Another Underside View

Jake’s Gulp Beetle – 01/16/2021

Jake’s Gulp Beetle 01/16/2021 Photo Album

There are 800,000 species of beetles in the world, so it makes sense that a significant number meet their demise in a body of water. Every fly fisherman should have a supply of beetles. My go to beetle pattern is a Jake’s gulp beetle. It is constructed from foam and very easy to tie.

A Size 14 Jake’s Gulp Beetle

To learn more about Jake’s gulp beetle click on this link to my post during January a year ago.  This account provides a materials table as well as a couple links that describe my introduction to Jake’s gulp beetle, and the conditions that prompt me to pluck one from my fly box. I’ve had several days in September, when this style of beetle literally brought up a trout in nearly every hole, where I plunked it.

A New Batch of Six Size 14’s

Unfortunately this is not always the case, and during recent years refusals have also been a significant part of the beetle experience. For this reason I approached my vise to construct six additional size 14 beetles. Previously my supply consisted of mostly size 10’s and 12’s. Hopefully when I observe future rejections, I can pluck a smaller size from my box and realize success.

Sunk Ant – 12/21/2020

Sunk Ant 12/21/2020 Photo Album 

For years I read magazine articles about the effectiveness of sunken terrestrials, and the insect at the top of the subsurface list was generally the ever present ant. Think about it. Ants are everywhere, and they travel in armies, and inevitably they fall or get blown into the water. Once in the water they are highly vulnerable, and assuredly many give up the fight and drown. Because they are small and narrow, they are not buoyant, so dunkings are probably frequent happenstance among the ant colonies. Unlike large terrestrials such as grasshoppers and crickets, ants are tiny and difficult to observe, even when they remain struggling on the surface. Consider the number of ants that float past an angler on every fishing trip that go undetected.

Other Side

On rare occasions I experimented with a sunken ant during my many forays to western rivers, but I never enjoyed quick success. On 08/27/2020, however, the game changed. I knotted a hard bodied ant to my line a foot or so below a visible surface fly, and during an hour of fishing at the end of the day, the ant accounted for seven gorgeous cutthroat trout. Eventually I broke off the ant, and I was certain that it was the only remaining fly of that type in my storage boxes. Eventually I uncovered another one in my back up plastic bin, but I yearned for a larger supply for the upcoming season.

HookSize 14 or 16 dry fly hook
Thread6/0 Black
Rear BumpLead wire or Black Bead
LegsMottled pheasant feather
Front BumpThread and black bead

Just before Christmas I sat down at my vise to remedy the absence of sunken ants in my fly inventory. I initiated a search online for sunken ants and stumbled across a tying video on YouTube by Kelly Galloup of streamer creation fame. I viewed the video, and I liked the simplicity of it, so settled on the sunk ant as my subsurface ant fly of choice. Kelly repeatedly stressed that simply tying an ant by forming two lacquered bumps with thread with a couple twists of black hackle was a killer pattern, but he offered his with slight modifications as an alternative. For my first size 16 ants I mostly followed his instructions, but I utilized a nickel bead behind the eye rather than a black bead, since I did not possess black in the necessary size. Before I started my thread, I wrapped three twists of lead wire to form a base for the rear bump. Otherwise it was the same pattern, as the one demonstrated by Kelly. I covered the lead wire with a massive quantity of wraps of black thread, and then I moved to the front of the hook. I attached the pheasant feather by the tip and built a smaller front bump behind the nickel bead and then folded the feather forward to create legs and a narrow shell on top of the front bump.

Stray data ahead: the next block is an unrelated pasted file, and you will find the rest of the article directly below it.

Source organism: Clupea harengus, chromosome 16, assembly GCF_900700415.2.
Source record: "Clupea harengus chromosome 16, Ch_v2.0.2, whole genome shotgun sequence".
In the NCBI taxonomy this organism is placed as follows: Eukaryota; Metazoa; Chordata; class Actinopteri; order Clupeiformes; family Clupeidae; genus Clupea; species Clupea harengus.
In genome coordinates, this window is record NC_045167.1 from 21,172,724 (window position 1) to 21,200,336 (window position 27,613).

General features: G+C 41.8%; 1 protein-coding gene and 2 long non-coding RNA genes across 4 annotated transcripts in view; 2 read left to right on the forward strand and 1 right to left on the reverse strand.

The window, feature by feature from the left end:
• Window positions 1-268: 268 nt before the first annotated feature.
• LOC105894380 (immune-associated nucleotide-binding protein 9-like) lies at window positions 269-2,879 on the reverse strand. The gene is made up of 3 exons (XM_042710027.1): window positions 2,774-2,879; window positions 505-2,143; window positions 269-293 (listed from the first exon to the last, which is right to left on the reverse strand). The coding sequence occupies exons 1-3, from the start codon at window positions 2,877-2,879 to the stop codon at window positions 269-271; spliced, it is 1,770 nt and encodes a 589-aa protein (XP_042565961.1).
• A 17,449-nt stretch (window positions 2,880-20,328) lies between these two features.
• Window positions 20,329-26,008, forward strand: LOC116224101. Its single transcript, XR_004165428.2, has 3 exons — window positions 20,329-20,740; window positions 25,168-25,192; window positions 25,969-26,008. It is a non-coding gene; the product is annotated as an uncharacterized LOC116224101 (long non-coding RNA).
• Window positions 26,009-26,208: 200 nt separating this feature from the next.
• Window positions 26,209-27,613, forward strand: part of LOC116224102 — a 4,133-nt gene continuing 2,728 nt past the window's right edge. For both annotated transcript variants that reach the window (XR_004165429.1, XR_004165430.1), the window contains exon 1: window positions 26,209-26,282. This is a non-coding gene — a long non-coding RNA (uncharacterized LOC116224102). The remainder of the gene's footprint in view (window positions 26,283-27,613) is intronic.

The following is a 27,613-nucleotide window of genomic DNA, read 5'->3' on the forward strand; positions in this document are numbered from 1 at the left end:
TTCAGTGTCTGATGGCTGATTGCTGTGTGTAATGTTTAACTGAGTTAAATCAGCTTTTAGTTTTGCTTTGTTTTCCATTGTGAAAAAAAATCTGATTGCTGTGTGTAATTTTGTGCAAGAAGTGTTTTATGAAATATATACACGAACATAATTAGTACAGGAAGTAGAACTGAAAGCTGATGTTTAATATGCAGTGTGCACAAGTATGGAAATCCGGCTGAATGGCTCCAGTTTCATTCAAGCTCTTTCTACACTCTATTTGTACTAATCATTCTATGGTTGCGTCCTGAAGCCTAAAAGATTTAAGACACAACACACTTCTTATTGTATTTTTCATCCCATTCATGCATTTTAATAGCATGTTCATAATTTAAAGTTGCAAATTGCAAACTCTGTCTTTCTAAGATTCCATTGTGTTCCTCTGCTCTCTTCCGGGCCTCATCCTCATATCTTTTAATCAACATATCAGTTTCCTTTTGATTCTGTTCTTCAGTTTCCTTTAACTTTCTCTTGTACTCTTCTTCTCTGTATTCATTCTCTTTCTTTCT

Two Black Beads Used

For the size 14 ant I slid two black beads on the hook. I began my thread at the bend of the hook behind the rear bead and built a dam that tapered to the top of the bead. I completed a whip finish and then reattached the thread and built up a tapered front section in front of the rear bead. The remainder of the fly was the same as a size 16, except that I had a black bead for the front that fit the larger hook. When I was done I applied lacquer to the front bump, but I utilized UV resin to coat the larger rear bump. Kelly does not favor the look of UV resin on his ant bumps and is perfectly happy with thread wraps soaked in head cement, but I liked the epoxy look for my rear bump.

Thread, Pheasant Feather and UV Resin

I made five size 16 and five size 14 sunk ants, and hopefully this will be an adequate supply for the 2021 season. If not, it means that I have discovered a new killer fly for my fly fishing future.